This course introduces the student interested in human behavior to experimental design procedures emphasizing methodology, data collection techniques, and critical evaluation of research practices.
Prerequisites: ENG 124, MAT 120

PSY335 Psych/Criminal Behavior 3

Psychology of Criminal Behavior
Criminal behavior is studied in the context of societal and genetic influences on personality formation. Juvenile delinquency and the early expression of anti-social behaviors are discussed. The psychological aspects of violence, addiction, and how mental illness contributes to criminal behavior are addressed. Gender issues related to crime are presented. An external community experience is incorporated to provide an opportunity to apply course content and learning to real world issues. PSY 240 and junior or senior status
Offered in the fall semester only

PSY336 Psych of the Female Offenders 3

This course focuses on the psychological aspects of female offenders with an emphasis on gender and criminological theorizing, female juvenile delinquency, females as offenders, mental illness in corrections, and females in prisons. Issues such as sexism, racism, social class inequality, cultural factors, addiction, relationships, and victimization are explored in the context of understanding what psychological issues contribute to female involvement in crime, society's perception of women offenders, and special considerations related to females within the criminal justice system. A service learning component will take place off campus.
Prerequisites: PSY 150, PSY 240, and junior or senior status

PSY340 Physiological Psychology 3

This course provides the student with a knowledge of the biological components of behavior. Basic neuroanatomy and neurochemistry are discussed with respect to a variety of topics such as emotions, sensation, aggression, sleep, memory, reproductive behaviors, eating disorders, and certain forms of psychopathology.
Prerequisites: PSY 101 and junior or senior status
Offered in the fall semester only

PSY341 Drugs & Behavior 3

This class examines drug and alcohol abuse and dependency. Analysis of the present opiate epidemic, types of illicit drugs, behavioral and biological effects, the common pathway for the addictive process, and the etiology of addiction as a brain disorder including the relative roles of genetic and environmental influences are explored. Psychological impact of addiction, as well as various forms of treatment, including cognitive behavioral therapy, 12-step recovery, and medication assisted treatment, are also addressed. Students will understand the consequences of use, for both the individual and for society, and some of the failed responses of government and the legal system to this disease.

Prerequisites: PSY 101

Offered in the fall semester only

PSY342 Crisis Intervention 3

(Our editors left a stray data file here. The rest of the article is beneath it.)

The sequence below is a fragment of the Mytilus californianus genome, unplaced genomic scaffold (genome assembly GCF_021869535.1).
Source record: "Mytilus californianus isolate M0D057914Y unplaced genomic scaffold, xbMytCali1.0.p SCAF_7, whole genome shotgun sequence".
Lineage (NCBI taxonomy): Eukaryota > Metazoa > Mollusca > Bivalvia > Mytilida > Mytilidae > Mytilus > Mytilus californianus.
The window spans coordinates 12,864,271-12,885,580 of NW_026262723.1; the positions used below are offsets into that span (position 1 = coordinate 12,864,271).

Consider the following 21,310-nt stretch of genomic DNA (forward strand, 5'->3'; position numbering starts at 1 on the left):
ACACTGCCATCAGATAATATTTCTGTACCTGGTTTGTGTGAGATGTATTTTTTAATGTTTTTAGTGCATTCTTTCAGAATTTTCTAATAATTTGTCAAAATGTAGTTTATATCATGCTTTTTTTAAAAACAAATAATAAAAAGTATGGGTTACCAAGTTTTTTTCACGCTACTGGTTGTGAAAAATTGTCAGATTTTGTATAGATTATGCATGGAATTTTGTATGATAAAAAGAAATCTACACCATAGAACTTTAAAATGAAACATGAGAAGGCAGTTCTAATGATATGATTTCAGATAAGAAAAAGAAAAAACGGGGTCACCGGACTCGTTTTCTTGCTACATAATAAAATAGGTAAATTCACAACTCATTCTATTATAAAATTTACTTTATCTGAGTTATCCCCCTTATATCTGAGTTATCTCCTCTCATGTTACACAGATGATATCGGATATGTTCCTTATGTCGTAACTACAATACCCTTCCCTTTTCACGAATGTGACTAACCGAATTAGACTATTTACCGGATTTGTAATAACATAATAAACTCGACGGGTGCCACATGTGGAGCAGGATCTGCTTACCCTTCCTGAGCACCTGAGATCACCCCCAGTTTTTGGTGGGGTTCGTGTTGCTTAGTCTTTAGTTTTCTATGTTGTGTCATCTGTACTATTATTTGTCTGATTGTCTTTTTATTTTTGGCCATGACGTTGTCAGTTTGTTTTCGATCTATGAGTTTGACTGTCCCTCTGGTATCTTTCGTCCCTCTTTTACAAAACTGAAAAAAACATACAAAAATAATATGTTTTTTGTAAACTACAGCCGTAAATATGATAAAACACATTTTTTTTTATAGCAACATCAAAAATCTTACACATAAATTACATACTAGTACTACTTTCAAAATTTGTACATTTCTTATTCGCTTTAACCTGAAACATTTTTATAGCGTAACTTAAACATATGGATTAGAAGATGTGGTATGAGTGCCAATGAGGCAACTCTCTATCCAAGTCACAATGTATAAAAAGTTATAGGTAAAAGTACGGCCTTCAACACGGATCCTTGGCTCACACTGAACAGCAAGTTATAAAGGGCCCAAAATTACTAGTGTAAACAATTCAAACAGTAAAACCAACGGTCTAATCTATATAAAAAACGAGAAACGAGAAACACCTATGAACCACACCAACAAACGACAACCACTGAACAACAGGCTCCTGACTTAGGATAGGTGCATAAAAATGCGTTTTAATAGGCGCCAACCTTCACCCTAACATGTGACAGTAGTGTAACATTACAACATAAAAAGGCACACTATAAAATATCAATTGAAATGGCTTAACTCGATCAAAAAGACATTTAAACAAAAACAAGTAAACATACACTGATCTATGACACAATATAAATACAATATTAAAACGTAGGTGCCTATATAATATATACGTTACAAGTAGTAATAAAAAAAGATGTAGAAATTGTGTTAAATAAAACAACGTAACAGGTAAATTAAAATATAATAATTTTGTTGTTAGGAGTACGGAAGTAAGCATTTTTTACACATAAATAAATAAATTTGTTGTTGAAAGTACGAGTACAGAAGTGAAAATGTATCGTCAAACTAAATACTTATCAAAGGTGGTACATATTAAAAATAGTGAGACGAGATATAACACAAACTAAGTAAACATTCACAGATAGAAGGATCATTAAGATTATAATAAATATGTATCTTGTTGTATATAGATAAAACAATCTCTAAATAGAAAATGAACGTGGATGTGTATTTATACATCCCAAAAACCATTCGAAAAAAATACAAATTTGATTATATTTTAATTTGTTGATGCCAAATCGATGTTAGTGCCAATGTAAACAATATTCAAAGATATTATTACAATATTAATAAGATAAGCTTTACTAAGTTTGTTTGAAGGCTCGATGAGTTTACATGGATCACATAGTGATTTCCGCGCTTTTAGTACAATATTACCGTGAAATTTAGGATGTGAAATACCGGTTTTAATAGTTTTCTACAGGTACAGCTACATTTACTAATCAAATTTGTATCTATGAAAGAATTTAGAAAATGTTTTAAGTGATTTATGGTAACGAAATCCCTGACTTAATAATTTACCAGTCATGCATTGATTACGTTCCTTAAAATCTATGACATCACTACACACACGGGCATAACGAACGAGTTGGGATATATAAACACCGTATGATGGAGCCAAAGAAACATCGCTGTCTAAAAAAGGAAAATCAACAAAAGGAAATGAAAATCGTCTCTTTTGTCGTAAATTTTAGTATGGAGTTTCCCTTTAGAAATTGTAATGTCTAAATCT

This course will provide students with a basic understanding of mental health crisis intervention and de-escalation strategies, milieu management, and how to work and communicate effectively with individuals who may be presenting with impaired judgement or impulsive tendencies. Elements of self-awareness and self-care are embedded throughout this course, as well as components related to ethical considerations and trauma informed care. Students will also gain an understanding of larger systems issues and how to determine appropriate dispositions.
Prerequisites: PSY101 and PSY240

PSY370 Social Psychology 3

Social behavior is studied from a psychological perspective. Topics addressed typically include: small group behavior, personal perception, attitude acquisition and change, leadership, conformity, and prejudice.
Prerequisites: PSY 101 and junior or senior status
Offered in the fall semester only

PSY407 Interviewing & Counseling 3

This course provides students with knowledge of introductory skills. This course will cover basic skills common across the helping professions. Students will demonstrate competence with basic skills in an educational setting through role plays.
Prerequisite: PSY 101

PSY441 Sem in Adv Forensic Psy 0

This capstone seminar course is designed to provide an opportunity for the students to synthesize, reflect upon, and analyze the complexities of the intersection of criminal law and psychology. An external community experience is incorporated to provide an opportunity to apply course content and learning to real world issues. This course will highlight the major historical and current issues and controversies related to juvenile, adult and international forensics, and students will conduct case analyses from a multidisciplinary perspective.Prerequisites: PSY 150 and two upper-level (300+) courses in psychology, and Junior or Senior status.

SCIELECT Science Elective 4  
SOC100 Principles of Sociology 3

This course introduces students to the major concepts and methods of sociology. Emphasis will be on the components of culture, the structure and institutions of society, the elements of social organization and differentiation, and sociological approaches to the analysis of groups.

WEL220 WomenEmpoweredasLearnersLeader 3

Women as Empowered Leaders and Learners
This required interdisciplinary course is designed to give all students entering the One-Day Program a common experience and foundation for their education. Students examine leadership within the larger context of our interdependent world and their own strengths, values and aspirations. Students also examine learning styles, academic requirements, communication skills and technology to create a personalized action plan for success in the One-Day undergraduate experience and beyond.

WEL330 StratforPers&CareerGrwth 3

Strategies for Personal and Career Growth
This required interdisciplinary course builds on the foundation created in WEL 220 to deepen students' knowledge, skills and attitudes related to career, leadership and financial development. Through a focus on well being students will strategically delve into ways to manage their own growth and development while understanding the opportunities to build on their purpose, passion and potential.

WEL440 Leadership in Practice 3

This capstone course is an interdisciplinary course designed to give senior-level students an opportunity to create a learning experience that allows them to apply knowledge, skills and personal development to a project that also contributes to a family, organization and/or community. This course combines academic study with practical application of leadership, communications and technology skills as a springboard for the student to move forward into the future as an empowered woman. Students may choose to complete research, community-based projects and/or service learning projects. As a culminating experience, this course also provides the platform for assessing students' progress and proficiency.